Photo Credit: screen capture
Sen. Tom Cotton (R-AR)

Last spring and summer, many pro-Israel Americans were shocked to find out that their own congressional representatives, despite claiming to be pro-Israel, pledged to support the Nuclear Iran Deal.

We know how that went – nearly all Democrats in Congress either readily agreed to abandon their commitment to global – and especially Israel’s – security, or succumbed to enormous pressure and ultimately caved, claiming the Nuclear Iran Deal, while not perfect, was worthy of their support.


Many members of Congress — unable to say with a straight face that the Iran deal was actually “good” — twisted themselves into pretzels trying to justify a position supporting the agreement. Given the high priority assigned to the Iran Deal by President Obama and Secretary of State Kerry as emblematic of their political legacies, the pressure to fall in line on this vote must have been staggering.

But now there is another chance for elected federal officials to demonstrate their pro-Israel bona fides, one with much lower stakes for the administration, although that won’t stop it from lobbying against the proposed measure.

In this case it would be hard to understand how a legislator who claims to be pro-Israel could justify any position other than support for the bill introduced by Sen. Tom Cotton (R-AR), on Monday, Feb. 1. That is, unless one is comfortable with being cast as hostile to Israeli Jews and more favorably disposed to Palestinian Arabs.


The proposed measure, S.2474, was introduced to override this Administration’s latest stealth anti-Israel move: a promise to start strictly enforcing a nearly 20 year administrative agency regulation — never enforced until now, and with good reason — that bans the use of the word “Israel” to denote the source of origin for products produced in the disputed territories: Judea and Samaria (as those areas are called by those interested in  historical accuracy).

The areas are referred to, and the labeling permitted, as the “West Bank” and “Gaza” by those so hell-bent on enforcing a Two State Solution they are willing to overlook the fact that there is not as yet any state of Palestine, nor is the West Bank any more real a “country of origin” notation for the area in dispute than is Israel.


Cotton’s bill would amend the underlying statute to incorporate what the 1997 regulation allowed, that is, the designation for “West Bank” and “Gaza,” but it would also permit the designation of “Israel” for items produced in Jewish communities in those areas. What it accomplishes, is throwing out a regulation – something decided upon by administrative agencies, not elected officials – and instead incorporates the myriad regulations into comprehensive, and more balanced, legislation.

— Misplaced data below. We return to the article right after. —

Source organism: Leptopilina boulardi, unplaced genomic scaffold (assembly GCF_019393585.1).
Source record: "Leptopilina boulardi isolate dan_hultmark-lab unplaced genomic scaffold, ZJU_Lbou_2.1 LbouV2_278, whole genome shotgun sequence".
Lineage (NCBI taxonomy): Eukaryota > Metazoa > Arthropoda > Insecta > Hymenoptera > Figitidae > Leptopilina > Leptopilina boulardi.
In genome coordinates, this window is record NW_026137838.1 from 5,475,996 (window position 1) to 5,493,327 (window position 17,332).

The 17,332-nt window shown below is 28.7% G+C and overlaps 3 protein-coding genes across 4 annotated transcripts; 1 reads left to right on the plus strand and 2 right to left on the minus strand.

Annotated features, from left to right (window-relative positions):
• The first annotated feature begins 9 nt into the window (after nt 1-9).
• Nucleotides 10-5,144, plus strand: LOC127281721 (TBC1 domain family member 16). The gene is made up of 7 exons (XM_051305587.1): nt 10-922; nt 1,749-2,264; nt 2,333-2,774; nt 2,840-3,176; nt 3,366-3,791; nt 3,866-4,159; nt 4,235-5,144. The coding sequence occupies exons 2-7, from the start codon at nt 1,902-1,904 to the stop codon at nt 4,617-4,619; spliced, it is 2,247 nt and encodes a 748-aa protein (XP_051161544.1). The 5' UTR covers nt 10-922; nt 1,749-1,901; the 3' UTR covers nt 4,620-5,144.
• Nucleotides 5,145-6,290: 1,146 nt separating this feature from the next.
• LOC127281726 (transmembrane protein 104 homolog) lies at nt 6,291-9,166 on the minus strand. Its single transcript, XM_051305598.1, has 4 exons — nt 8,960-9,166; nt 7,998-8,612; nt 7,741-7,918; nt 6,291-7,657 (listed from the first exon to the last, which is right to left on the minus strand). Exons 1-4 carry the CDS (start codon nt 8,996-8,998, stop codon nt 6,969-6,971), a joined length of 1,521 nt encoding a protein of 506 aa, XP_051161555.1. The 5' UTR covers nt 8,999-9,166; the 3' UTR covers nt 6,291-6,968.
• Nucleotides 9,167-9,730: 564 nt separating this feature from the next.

The bill was referred on Monday to the Senate Finance Committee.


So far, only a pitifully small number of U.S. senators care enough about Israel to attach their names to this legislation which is merely an effort to prevent the U.S. from enforcing a boycott against Israeli goods, and every one who has stood up for Israel so far is a Republican.

As of Thursday, Feb. 4, three co-sponsors have joined on to the bill, in addition to Cotton, who is the original sponsor. Those three are Sen. Ted Cruz (R-TX), Sen. Marco Rubio (R-FL), and Sen. Cory Gardner (R-CO).

People have been claiming for some time that the Democratic party has abandoned Israel. So far, at least with respect to S.2474, that’s true, although it’s also true that not many Republicans have as yet signed on either.

Unless legislators hear from their constituents, they may think this issue is unimportant. Israel certainly does not think so. Neither should pro-Israel Americans.


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Lori Lowenthal Marcus is a contributor to the A graduate of Harvard Law School, she previously practiced First Amendment law and taught in Philadelphia-area graduate and law schools. You can reach her by email:


  1. Thank you Ms.Lori Lowenthal Marcus, for supporting Israel. The bill S. 2474 to be introduced by Sen. Tom Cotton
    (R-AR), Can you clarify where Sen. Chuck Schumer stands with regard to this bill. Can you direct me to a listing which can be forwarded to my readers to enable us to tell our representatives in Washington no to support the boycott of products coming from the land of Israel. Please email me at Thank you Manny Vider

  2. Israel's a political football. The President is firmly anti-Israel, as are many on the extreme Left. However, the center and right are firmly pro-Israel, reflecting the 60% of Americans who support Israel.

    Sen. Cotton's bill is reasonable enough, but if Democrats back it, they might appear to be favoring the Republican agenda, so they're being quiet. Everyone should definitely write to their representatives to push this bill forward. In reality it's not a Democrat versus Republican issue; it's a democracy issue. Israel is a democracy and we should support her, plain and simple.

  3. I think it's telling that the author of this bill and its cosponsors are all Republicans. Supporting Israel should be based on morality not politics. One of the first things I look at when deciding if I should vote for someone is their voting record in regards to Israel. If they don't support Israel, they don't get my vote, it's that simple. Talk is cheap and actions speak louder than words.

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